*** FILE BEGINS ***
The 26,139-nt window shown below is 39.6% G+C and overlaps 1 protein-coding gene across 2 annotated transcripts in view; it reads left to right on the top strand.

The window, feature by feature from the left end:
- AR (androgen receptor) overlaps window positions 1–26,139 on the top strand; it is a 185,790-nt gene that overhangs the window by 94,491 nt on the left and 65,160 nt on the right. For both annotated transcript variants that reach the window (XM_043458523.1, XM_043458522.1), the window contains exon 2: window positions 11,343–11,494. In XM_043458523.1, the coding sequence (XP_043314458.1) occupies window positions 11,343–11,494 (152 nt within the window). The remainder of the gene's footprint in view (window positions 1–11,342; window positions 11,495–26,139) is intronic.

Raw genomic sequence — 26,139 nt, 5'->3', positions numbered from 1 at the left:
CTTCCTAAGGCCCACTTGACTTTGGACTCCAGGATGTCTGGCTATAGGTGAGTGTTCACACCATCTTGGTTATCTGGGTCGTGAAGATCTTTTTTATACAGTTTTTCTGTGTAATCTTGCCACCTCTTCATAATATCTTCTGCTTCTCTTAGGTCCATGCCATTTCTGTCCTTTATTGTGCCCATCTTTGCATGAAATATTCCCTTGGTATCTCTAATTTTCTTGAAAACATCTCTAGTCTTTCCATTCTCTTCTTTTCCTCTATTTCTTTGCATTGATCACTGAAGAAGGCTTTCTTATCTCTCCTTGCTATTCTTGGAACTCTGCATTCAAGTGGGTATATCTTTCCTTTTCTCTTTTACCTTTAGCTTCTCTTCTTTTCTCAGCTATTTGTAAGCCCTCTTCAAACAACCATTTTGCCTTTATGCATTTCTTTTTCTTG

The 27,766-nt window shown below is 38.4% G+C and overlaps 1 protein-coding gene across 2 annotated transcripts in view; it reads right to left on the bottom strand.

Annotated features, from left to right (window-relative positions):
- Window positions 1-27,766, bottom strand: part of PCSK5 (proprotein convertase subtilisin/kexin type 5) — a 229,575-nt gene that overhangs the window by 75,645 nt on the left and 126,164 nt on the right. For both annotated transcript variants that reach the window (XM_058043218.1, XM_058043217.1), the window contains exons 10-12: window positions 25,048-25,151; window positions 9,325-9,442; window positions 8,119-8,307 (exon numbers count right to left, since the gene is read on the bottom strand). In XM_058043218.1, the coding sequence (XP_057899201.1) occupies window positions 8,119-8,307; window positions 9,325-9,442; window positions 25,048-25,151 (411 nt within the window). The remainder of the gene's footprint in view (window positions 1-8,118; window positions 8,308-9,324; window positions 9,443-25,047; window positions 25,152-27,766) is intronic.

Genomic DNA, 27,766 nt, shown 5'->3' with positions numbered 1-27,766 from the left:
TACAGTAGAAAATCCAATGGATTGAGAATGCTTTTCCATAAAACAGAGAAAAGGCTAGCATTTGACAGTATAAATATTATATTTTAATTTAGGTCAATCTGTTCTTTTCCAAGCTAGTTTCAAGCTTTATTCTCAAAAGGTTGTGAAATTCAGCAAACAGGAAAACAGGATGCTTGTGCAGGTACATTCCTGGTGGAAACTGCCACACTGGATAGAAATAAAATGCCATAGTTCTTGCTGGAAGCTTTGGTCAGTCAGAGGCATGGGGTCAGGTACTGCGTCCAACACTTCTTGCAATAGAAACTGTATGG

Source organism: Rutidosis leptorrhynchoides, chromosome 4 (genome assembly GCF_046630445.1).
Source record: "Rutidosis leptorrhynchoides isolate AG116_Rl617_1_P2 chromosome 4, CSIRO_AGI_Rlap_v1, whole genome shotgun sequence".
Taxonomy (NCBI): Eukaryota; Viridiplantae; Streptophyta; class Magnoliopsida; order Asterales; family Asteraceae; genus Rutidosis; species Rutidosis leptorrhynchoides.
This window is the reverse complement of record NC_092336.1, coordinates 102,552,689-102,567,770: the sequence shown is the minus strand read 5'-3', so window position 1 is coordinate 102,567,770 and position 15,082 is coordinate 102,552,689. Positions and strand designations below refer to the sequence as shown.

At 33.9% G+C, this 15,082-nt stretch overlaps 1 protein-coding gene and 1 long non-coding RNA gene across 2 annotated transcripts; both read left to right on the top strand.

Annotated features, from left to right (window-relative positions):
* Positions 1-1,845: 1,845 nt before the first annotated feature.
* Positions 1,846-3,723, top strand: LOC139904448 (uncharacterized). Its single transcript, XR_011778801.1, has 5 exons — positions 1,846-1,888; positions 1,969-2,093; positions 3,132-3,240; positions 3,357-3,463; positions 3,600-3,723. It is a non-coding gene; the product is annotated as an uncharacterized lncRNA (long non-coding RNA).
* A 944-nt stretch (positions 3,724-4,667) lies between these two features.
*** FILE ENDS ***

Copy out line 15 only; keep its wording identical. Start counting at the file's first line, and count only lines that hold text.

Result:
At 33.9% G+C, this 15,082-nt stretch overlaps 1 protein-coding gene and 1 long non-coding RNA gene across 2 annotated transcripts; both read left to right on the top strand.